Thursday, April 2, 2009

No Business Like Show Business

I can't remember the first play I ever saw; probably "My American Cousin". The evening was ruined though when they shot President Lincoln. In New York we have always referred to plays as "Broadway shows" simply because there is no venue in the world that has seen more exciting musicals, riveting dramas or hilarious comedies than our beloved "Great White Way". By way of useless information (my stock in trade) I offer the following: "The Great White Way" was originally the title of a 1901 book about the South Pole. The term was applied to Broadway by Shep Friedman of the New York Morning Telegraph, after a snowstorm on Broadway in 1902 had turned the street into a "white way." Later, "white way" referred to the lights of Broadway. No, no, don't thank me.

I think one of the earliest shows I remember attending was "Funny Girl" starring a very young Barbra Streisand as Fanny Brice, and Sydney Chaplin as her male lead, gambler Nicky Arnstein, a role later played by Omar Sharif in the movie. The show opened in 1964 at the Winter Garden theater, and Streisand was a smash, singing some of her now signature songs like "People" and "Don't Rain on My Parade. I thought she was wonderful and stood up cheering with everyone else as she was summoned for many curtain calls. Unfortunately, Streisand has become a hypocritical tool of the liberal left, telling the rest of us poor unwashed how we should live our lives while she, with her success and money, comfortably isolates herself from the "downtrodden" people she professes to champion. I take back my applause Babs.

Another memorable show for me was "La Cage Aux Folles", based on a 1973 French play, and adapted for the musical stage in 1983 from a book by Harvey Fierstein with lyrics and music by the talented Jerry Herman. A story about two gay men whose lives become comically complicated by the impending nuptials of the straight son of one of them from a previous marriage to a girl with very strict, morally upright parents. Gene Barry and George Hearn were brilliant in this campy farce, and Herman's score was masterful. To this day if I hear any tune from the show, I'll be humming it for weeks. The show is so well crafted that even some local amateur productions we've seen couldn't be screwed up. Winners of eight Tony awards including best musical, the show ran for 1,761 performances.

We try to attend mostly musicals and comedies since there is more than enough drama in the world. One exception was the great mystery thriller, "Sleuth". From a review: "Sleuth tells the story of two men who share interests for the same woman. Complicating matters is the fact that one of these men is already married to the woman. Andrew Wyke is a detective fiction writer who is confronted by his wife’s lover, Milo, who asks Wyke to surrender his wife to him. Wyke welcomes Milo into his home and gains his trust with his witty, composed manner, only to later reveal his true evil intentions. The razor sharp banter between the two, in addition to some unexpected guests, creates a humorous, psychological thriller that will leave you on the edge of your seat." We saw Patrick MacNee (The Avengers") who was great in the role originated by Sir Laurence Oliver.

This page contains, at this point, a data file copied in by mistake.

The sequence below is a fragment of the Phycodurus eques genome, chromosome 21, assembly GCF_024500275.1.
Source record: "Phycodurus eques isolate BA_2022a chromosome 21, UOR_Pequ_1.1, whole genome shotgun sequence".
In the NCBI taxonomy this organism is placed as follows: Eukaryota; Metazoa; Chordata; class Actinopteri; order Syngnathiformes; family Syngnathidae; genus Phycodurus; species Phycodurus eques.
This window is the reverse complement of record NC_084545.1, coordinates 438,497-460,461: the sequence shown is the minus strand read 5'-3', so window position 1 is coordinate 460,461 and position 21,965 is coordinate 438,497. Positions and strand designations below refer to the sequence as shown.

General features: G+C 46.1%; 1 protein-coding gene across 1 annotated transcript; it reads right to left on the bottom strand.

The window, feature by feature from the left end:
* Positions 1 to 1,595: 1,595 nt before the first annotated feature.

"Deathtrap" was another brilliant thriller about New York playwright Sidney Bruhl (Michael Caine), not a happy man. His latest murder-mystery fooled no-one and had more unintentional laughs than shocks. Worse still, he's been teaching a writing class at a local college and one young man (Christopher Reeve) has written a great script, possibly better than Sidney ever wrote in his hey-day. He invites the young man to his house, ostensibly to murder him so he can claim the script as his own. But events, as you would expect, do not transpire as Sidney intends. Both these mysteries are cleverly constructed with wit and enough roller-coaster plot twists to keep your attention riveted to the stage.

There is an excitement in live theater that can never be equalled by movies. The interaction between actors and audience, when the play is is right, is electric. More modern shows like Phantom of the Opera, The Producers, Wicked, and Jersey Boys carry on the time-honored stage tradition of the Great White Way. Neil Simon, Rogers and Hammerstein, Stephen Sondheim, Jerry Herman and so many other talented geniuses have left a body of work unequalled anywhere. Sadly, Broadway ticket prices have skyrocketed, but if you take advantage of the "two-fer" offers, even if you sit in the nosebleed seats, you'll get your money's worth. Or try off-Broadway shows...we have seen some good ones (Nunsense, Perfect Crime, Into the Woods); they are cheaper and just as entertaining.

I was glad when Disney started bringing shows like Beauty and the Beast, The Lion King and The Little Mermaid to Broadway. These wonderful productions bring a whole new generation of young audiences in to experience live theater. Do your children or grandchildren a great favor; drag them out of their electronic world for a little while and take them to a show.


LOOKING FOR A WORTHY CHARITY? TRY THESE FOLKS: Children's Craniofacial Association

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